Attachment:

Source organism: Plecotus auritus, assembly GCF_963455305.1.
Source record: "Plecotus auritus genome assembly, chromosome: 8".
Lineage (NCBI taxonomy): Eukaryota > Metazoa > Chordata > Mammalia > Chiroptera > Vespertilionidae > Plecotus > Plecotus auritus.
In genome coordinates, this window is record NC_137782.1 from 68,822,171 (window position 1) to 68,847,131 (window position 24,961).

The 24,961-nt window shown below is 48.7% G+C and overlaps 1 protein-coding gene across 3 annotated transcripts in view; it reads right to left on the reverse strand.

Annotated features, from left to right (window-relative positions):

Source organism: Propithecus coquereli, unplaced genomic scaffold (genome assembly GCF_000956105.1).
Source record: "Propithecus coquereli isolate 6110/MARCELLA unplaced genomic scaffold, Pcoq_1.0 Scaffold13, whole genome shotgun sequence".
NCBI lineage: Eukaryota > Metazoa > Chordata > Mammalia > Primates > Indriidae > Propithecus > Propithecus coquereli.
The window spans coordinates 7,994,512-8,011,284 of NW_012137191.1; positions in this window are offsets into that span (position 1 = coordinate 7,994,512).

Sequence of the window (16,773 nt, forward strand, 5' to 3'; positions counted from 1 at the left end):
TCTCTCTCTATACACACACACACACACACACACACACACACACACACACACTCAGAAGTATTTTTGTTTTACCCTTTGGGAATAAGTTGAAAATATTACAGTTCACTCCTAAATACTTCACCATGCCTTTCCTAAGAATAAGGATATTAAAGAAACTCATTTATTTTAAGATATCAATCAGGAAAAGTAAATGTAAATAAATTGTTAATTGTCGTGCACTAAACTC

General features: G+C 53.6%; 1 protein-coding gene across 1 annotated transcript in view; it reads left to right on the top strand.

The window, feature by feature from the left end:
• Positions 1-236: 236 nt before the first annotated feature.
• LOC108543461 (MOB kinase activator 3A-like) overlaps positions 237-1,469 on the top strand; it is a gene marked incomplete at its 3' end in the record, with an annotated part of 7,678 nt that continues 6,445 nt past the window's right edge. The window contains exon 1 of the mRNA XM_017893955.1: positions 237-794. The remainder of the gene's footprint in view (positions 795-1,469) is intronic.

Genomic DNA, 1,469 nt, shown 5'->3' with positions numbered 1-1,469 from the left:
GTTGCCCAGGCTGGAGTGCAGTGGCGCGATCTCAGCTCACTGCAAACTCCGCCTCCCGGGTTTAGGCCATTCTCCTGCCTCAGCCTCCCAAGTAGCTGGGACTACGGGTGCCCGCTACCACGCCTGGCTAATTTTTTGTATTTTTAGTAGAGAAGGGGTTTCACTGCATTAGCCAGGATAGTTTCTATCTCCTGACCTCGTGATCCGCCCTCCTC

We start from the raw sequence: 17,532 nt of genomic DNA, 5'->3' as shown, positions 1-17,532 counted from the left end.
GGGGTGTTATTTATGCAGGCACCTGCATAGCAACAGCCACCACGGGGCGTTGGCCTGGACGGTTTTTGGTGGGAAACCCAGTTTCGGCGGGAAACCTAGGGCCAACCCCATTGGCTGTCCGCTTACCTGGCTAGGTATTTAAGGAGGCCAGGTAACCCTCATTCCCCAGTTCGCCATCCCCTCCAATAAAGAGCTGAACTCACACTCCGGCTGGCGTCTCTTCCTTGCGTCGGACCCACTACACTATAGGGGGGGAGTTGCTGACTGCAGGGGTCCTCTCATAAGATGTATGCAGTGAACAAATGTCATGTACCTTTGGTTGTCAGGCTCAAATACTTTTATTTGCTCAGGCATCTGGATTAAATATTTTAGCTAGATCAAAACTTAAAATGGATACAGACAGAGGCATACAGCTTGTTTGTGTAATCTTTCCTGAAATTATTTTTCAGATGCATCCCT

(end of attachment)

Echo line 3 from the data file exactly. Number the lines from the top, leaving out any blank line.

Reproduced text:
Lineage (NCBI taxonomy): Eukaryota > Metazoa > Chordata > Mammalia > Chiroptera > Vespertilionidae > Plecotus > Plecotus auritus.